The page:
Leaf Shedding and Hydraulic Architecture

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In dry tropical forests some trees may have access to deep water sources and can maintain their water-use during drought. These trees do not have a great seasonal variation in their leaf fall (Meinzer et al. 1999). In other trees leaf shedding is an avoidance strategy in terms of the biological stress concept and like for savannas (Sect. 10.1.2.1) phenological cycles play an important role. Many dry tropical forest trees shed leaves at the onset of the dry season. A reduction of hydraulic conductance of the leaves precedes senescence and possibly causes senescence (Sobrado 1993; Brodribb and Holbrook 2003). Trees may flush new leaves before the onset of the rainy season protecting the young growth from herbivory (see Sect. 3.4.4.3)

by insects which emerge with the rains (Murali and Sukumar 1993). However, this is an overall somewhat simplified picture. In fact, there is a large range of phe-nological behaviours. A co-occurrence of tree species with phenological patterns ranging from deciduous to completely evergreen is often observed, and one can find species that are leafless for as much as 6 months standing near to ones that retain full crown foliage despite the near absence of rainfall for many months (Brodribb and Holbrook 2005; Diaz and Grandillo 2005). Leaves may be shed throughout the year and trees shed and flush leaves almost every month in a pattern associated with sporadic rainfall events (Diaz and Grandillo 2005). The phenological variability of leafless and fully leaved trees occurring side by side is not necessarily due to different rooting depths but can be explained by differences in the capability to use small episodic rainfall events especially with water wetting the leaf surfaces rather than coming from the soil (Diaz and Grandillo 2005).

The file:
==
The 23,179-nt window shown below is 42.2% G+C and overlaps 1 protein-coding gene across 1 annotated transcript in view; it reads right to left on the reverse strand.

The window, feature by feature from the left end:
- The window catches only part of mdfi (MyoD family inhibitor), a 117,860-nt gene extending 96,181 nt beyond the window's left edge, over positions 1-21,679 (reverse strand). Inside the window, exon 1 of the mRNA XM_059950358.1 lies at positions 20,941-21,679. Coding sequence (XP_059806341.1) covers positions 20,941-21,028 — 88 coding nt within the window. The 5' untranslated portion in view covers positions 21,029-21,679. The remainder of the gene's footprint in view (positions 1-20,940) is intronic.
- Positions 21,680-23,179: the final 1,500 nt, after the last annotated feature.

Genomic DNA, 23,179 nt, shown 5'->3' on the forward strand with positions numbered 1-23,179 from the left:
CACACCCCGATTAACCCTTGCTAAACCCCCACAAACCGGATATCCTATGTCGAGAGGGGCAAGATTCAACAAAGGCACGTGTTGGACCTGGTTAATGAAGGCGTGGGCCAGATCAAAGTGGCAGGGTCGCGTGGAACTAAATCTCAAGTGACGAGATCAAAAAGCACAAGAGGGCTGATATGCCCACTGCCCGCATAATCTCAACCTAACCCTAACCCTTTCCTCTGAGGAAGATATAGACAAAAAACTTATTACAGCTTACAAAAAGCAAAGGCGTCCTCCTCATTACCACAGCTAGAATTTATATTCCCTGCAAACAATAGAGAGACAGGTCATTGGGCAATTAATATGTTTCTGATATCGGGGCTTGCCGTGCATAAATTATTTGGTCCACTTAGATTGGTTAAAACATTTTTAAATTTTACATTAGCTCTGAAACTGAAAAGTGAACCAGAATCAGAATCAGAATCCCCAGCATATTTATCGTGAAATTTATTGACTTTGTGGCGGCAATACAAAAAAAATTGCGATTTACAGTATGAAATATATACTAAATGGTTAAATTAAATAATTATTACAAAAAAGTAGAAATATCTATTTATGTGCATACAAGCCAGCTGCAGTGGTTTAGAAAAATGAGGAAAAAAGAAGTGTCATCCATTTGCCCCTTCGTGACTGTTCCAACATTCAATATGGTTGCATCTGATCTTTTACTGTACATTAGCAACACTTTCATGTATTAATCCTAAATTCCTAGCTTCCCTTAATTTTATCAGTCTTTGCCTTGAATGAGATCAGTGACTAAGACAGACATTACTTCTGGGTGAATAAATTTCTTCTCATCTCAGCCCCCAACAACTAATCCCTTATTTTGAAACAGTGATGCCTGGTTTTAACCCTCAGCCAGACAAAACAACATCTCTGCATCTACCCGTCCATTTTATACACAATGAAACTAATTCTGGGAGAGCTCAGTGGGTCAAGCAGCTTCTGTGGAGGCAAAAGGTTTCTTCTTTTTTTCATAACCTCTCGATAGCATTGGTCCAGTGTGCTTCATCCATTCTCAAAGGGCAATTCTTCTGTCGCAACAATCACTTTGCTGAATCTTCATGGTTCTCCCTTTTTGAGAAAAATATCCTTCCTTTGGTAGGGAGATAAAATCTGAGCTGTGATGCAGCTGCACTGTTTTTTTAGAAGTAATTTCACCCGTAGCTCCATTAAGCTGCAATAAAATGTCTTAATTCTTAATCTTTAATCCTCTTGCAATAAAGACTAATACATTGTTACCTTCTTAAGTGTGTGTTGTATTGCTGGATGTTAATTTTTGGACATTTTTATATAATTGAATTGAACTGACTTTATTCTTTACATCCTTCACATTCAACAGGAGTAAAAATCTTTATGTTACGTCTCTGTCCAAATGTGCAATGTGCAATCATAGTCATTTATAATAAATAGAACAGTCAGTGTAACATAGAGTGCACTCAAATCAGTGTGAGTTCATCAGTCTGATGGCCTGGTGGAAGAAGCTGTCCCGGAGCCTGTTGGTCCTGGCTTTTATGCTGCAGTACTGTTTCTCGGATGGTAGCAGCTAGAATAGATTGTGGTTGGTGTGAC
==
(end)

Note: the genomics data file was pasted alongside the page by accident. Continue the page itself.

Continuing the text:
Hydraulic architecture needs to be adapted. By shedding leaves drought-deciduous species avoid significant plant water loss during the driest and hottest months but they must cope with larger seasonal water potential fluctuations in their leaves and require a higher water transport efficiency which leads to seasonal occurrence of xylem embolisms (Sobrado 1993). The principle differences seen when deciduous dry rainforest trees are compared with evergreen ones are the following:

• deciduous species have larger xylem vessel diameters,

• therefore, deciduous species have lower wood density,

• deciduous trees are more vulnerable to xylem vessel cavitation or embolism blocking water transport,

• deciduous species have a higher water storage capacity.

These correlations can be found to be borne out in nature (Sobrado 1993; Choat et al. 2005). However, on the other hand there is also an overwhelming functional diversity and variation in hydraulic strategies, such as stem and leaf specific conductance and vulnerability to embolism, among dry forest species co-occurring side by side (Brodribb et al. 2002,2003). In some deciduous species drought-induced embolism is avoided prior to leaf shedding, whereas in others leaf shedding and xylem embolism are closely linked (Brodribb et al. 2002), where leaf hydraulic conductance and water potential are not correlated with leaf life spans (Brodribb and Holbrook 2005). Xylem cavitation of leaf veins can elicit a feed forward signal to stomata causing stomatal closing responses that may lead to depression of gas exchange (Brodribb and Holbrook 2004) and are one of the reasons for a midday-depression (see Sects. 5.2.2.1 and 10.1.2.3).